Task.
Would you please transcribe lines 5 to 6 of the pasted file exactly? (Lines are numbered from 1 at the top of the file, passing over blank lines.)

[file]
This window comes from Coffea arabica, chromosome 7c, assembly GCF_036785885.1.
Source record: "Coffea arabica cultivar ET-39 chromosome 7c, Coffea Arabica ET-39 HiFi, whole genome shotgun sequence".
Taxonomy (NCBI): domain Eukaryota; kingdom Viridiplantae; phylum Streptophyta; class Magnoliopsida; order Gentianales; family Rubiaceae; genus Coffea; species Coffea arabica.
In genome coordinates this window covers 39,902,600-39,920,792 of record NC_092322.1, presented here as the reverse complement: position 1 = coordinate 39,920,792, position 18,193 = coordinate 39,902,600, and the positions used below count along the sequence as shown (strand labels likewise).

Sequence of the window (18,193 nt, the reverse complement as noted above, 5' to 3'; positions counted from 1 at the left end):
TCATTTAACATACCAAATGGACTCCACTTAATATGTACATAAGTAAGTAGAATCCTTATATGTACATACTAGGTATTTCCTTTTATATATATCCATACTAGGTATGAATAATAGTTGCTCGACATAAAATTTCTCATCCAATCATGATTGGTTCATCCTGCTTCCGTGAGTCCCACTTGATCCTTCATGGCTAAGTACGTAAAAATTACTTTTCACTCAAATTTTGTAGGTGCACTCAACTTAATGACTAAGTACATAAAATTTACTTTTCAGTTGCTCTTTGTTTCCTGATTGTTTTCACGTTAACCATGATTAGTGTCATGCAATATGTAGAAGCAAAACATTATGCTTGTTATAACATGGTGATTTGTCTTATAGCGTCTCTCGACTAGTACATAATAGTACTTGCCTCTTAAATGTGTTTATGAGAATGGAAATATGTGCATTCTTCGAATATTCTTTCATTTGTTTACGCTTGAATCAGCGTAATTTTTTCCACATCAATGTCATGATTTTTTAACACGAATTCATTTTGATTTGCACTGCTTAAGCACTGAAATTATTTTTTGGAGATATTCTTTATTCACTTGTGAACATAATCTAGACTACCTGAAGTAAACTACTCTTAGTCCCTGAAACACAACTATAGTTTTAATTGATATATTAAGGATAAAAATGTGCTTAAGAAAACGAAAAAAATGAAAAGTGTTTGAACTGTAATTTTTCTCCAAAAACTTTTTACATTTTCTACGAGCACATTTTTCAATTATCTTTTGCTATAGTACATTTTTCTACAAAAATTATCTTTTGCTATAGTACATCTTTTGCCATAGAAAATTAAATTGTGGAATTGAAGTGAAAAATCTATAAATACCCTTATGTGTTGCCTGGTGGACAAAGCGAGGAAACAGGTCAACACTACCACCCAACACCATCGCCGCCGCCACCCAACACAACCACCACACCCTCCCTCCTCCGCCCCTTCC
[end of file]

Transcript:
Sequence of the window (18,193 nt, the reverse complement as noted above, 5' to 3'; positions counted from 1 at the left end):
TCATTTAACATACCAAATGGACTCCACTTAATATGTACATAAGTAAGTAGAATCCTTATATGTACATACTAGGTATTTCCTTTTATATATATCCATACTAGGTATGAATAATAGTTGCTCGACATAAAATTTCTCATCCAATCATGATTGGTTCATCCTGCTTCCGTGAGTCCCACTTGATCCTTCATGGCTAAGTACGTAAAAATTACTTTTCACTCAAATTTTGTAGGTGCACTCAACTTAATGACTAAGTACATAAAATTTACTTTTCAGTTGCTCTTTGTTTCCTGATTGTTTTCACGTTAACCATGATTAGTGTCATGCAATATGTAGAAGCAAAACATTATGCTTGTTATAACATGGTGATTTGTCTTATAGCGTCTCTCGACTAGTACATAATAGTACTTGCCTCTTAAATGTGTTTATGAGAATGGAAATATGTGCATTCTTCGAATATTCTTTCATTTGTTTACGCTTGAATCAGCGTAATTTTTTCCACATCAATGTCATGATTTTTTAACACGAATTCATTTTGATTTGCACTGCTTAAGCACTGAAATTATTTTTTGGAGATATTCTTTATTCACTTGTGAACATAATCTAGACTACCTGAAGTAAACTACTCTTAGTCCCTGAAACACAACTATAGTTTTAATTGATATATTAAGGATAAAAATGTGCTTAAGAAAACGAAAAAAATGAAAAGTGTTTGAACTGTAATTTTTCTCCAAAAACTTTTTACATTTTCTACGAGCACATTTTTCAATTATCTTTTGCTATAGTACATTTTTCTACAAAAATTATCTTTTGCTATAGTACATCTTTTGCCATAGAAAATTAAATTGTGGAATTGAAGTGAAAAATCTATAAATACCCTTATGTGTTGCCTGGTGGACAAAGCGAGGAAACAGGTCAACACTACCACCCAACACCATCGCCGCCGCCACCCAACACAACCACCACACCCTCCCTCCTCCGCCCCTTCC